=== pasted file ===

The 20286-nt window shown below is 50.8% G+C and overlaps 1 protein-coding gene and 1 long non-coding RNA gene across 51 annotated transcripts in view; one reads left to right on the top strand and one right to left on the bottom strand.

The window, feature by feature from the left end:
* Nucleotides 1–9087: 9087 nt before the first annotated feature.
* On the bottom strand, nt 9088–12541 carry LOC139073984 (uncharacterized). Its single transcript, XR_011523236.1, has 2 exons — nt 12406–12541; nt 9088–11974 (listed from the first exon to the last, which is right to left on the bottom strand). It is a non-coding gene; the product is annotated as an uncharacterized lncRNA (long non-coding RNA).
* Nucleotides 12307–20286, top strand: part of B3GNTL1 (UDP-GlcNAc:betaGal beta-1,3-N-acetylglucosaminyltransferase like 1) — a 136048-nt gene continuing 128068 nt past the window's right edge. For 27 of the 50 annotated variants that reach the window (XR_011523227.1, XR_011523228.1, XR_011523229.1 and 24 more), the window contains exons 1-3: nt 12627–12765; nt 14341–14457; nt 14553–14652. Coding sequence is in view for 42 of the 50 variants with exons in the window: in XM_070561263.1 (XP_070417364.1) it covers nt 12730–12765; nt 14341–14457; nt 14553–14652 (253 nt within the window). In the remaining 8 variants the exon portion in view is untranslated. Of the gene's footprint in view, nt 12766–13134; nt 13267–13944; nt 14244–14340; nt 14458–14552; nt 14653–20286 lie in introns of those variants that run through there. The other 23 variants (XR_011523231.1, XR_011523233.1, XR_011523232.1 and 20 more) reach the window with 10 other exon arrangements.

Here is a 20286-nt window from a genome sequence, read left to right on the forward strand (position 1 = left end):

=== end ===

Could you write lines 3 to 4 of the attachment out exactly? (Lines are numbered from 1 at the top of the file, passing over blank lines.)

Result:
* Nucleotides 1–9087: 9087 nt before the first annotated feature.
* On the bottom strand, nt 9088–12541 carry LOC139073984 (uncharacterized). Its single transcript, XR_011523236.1, has 2 exons — nt 12406–12541; nt 9088–11974 (listed from the first exon to the last, which is right to left on the bottom strand). It is a non-coding gene; the product is annotated as an uncharacterized lncRNA (long non-coding RNA).